February 15, 2016

Ron Gardenhire, baseball player

Long before Ron Gardenhire managed the Twins to six division titles between 2002 and 2014, Gardenhire — like a lot of big league skippers — had a brief career as a player.

If you’d like to see Gardenhire in action as a second baseman for the New York Mets — the team he spent five seasons with — then do a YouTube search for pitcher Dwight Gooden’s Major League debut against the Houston Astros on April 7, 1984. Gardenhire witnessed history that day because he backed up Doc at second base.
Gooden won his debut, striking out five over five innings, and would go on to win 17 games his rookie season. The next season Gooden won the National League Cy Young award with 24 wins, a 1.53 ERA, eight shutouts and 268 strikeouts in 276 innings pitched.
Gardenhire, meanwhile, was the leadoff hitter in Gooden’s debut, getting one hit in five at bats. He also struck out once. Gardenhire hit .232 for his career.
Here’s how the Twins managers fared as players:
-Tom Kelly: A career minor league ballplayer — and a decent one at that — except for one season with the Twins in 1975. He hit .181.
-Ray Miller: Also a career minor league player, who won 60 games as a right-handed pitcher.
-Billy Gardner: Spent 10 seasons in the Majors, including part of a season with the Twins in 1961. He hit .237 for his career, but once hit 36 doubles for the Baltimore Orioles in 1957.
-Johnny Goryl: Spent six seasons in the Majors, including three with the Twins. Hit .225 for his career.
-Gene Mauch: Played nine seasons in the bigs for six teams, including the Boston Braves and Red Sox. His best season, which also was his last as a player, was in 1957 when he hit .270 for the Red Sox in 65 games.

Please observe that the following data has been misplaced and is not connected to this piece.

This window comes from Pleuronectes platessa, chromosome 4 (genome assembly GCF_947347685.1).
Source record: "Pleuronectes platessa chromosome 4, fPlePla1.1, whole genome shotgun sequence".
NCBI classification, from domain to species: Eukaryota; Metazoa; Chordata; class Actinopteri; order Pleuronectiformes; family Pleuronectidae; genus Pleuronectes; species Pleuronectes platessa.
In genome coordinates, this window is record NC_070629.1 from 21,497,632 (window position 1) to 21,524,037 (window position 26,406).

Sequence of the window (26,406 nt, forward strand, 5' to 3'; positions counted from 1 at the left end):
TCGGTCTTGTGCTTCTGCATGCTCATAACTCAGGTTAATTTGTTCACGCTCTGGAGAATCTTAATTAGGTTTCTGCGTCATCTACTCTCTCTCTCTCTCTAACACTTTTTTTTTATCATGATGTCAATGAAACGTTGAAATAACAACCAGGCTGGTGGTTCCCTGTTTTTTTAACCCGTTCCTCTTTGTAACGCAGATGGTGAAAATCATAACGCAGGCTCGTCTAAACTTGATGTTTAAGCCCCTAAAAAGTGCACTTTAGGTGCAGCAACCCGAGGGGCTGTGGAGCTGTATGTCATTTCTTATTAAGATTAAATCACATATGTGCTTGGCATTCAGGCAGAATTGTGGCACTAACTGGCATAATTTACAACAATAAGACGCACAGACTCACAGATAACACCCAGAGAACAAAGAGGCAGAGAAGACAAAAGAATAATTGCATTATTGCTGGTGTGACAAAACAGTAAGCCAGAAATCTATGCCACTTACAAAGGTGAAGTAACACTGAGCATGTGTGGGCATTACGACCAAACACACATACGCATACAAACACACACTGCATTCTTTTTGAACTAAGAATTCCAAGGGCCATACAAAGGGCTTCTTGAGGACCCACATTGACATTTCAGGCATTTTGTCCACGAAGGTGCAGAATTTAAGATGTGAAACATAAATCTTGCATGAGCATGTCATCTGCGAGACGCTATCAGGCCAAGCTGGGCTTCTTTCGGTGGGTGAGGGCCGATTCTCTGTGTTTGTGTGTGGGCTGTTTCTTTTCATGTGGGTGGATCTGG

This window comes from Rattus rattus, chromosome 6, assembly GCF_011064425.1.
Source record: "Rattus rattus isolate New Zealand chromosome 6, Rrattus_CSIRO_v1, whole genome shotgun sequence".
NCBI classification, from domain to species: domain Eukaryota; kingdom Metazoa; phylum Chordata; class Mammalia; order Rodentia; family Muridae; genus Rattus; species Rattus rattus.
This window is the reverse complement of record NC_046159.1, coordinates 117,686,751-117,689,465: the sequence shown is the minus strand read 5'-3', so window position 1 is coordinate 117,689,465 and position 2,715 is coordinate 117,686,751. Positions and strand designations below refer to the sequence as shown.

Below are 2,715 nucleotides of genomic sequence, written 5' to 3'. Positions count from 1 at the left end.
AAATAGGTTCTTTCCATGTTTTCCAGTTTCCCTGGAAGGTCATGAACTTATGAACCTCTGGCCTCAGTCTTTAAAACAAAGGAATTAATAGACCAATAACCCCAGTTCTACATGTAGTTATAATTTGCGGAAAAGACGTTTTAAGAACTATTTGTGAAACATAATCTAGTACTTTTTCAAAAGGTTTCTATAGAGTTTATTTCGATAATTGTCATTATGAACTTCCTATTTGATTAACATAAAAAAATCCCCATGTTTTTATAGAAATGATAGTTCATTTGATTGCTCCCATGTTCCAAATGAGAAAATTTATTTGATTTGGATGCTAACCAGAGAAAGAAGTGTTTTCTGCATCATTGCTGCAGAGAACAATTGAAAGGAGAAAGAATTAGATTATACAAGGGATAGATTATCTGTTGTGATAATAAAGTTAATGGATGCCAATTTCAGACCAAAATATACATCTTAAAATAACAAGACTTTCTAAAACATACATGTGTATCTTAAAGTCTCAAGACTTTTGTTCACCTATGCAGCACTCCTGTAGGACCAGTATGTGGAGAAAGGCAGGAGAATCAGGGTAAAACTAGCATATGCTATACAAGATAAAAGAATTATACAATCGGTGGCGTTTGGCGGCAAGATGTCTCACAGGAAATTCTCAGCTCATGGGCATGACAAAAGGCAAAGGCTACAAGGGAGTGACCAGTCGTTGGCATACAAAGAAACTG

-Frank Quilici: Played five seasons, all of them with the Twins. Hit .214 for his career.
-Bill Rigney: Spent eight seasons with the New York Giants. Hit .259 for his career, including 17 home runs for the Giants in 1947.
-Billy Martin: Eleven seasons, spent mostly with the New York Yankees. Hit .257 for his career and once drove in 75 runs for the Yanks in 1953.
-Cal Ermer: Appeared in one game for the Washington Senators in 1947 and did not record a hit in three at bats.
-Sam Mele: Spent 10 seasons in the Majors, five of them with the Red Sox. Hit .267 for his career, including 94 RBIs for the Senators in 1951.
-Cookie Lavagetto: Played 10 seasons, seven of them for the Brooklyn Dodgers. Lavagetto hit .269 for his career and was a four-time All-Star. He hit .300 and drove in 87 runs for the Dodgers in 1939.

Hi, I’m Rolf Boone, Twins fan.

I became a fan of the Minnesota Twins after a friendly wager in the early 1980s. I survived Ron Davis, the meltdown in Cleveland, Phil Bradley at the Kingdome and then marveled at a rising generation of stars and two World Series wins in 1987 and 1991. Brad Radke made the 1990s bearable, while Kirby Puckett’s eye injury, exit from the game and eventual death made it almost too much to bear. The new century ushered in more talent — Joe Mauer, Johan Santana, Joe Nathan, Torii Hunter, Justin Morneau — and consecutive seasons of playoff baseball, followed by consecutive seasons of losing baseball. A winning season returned in 2015. So here we are. Go Twins.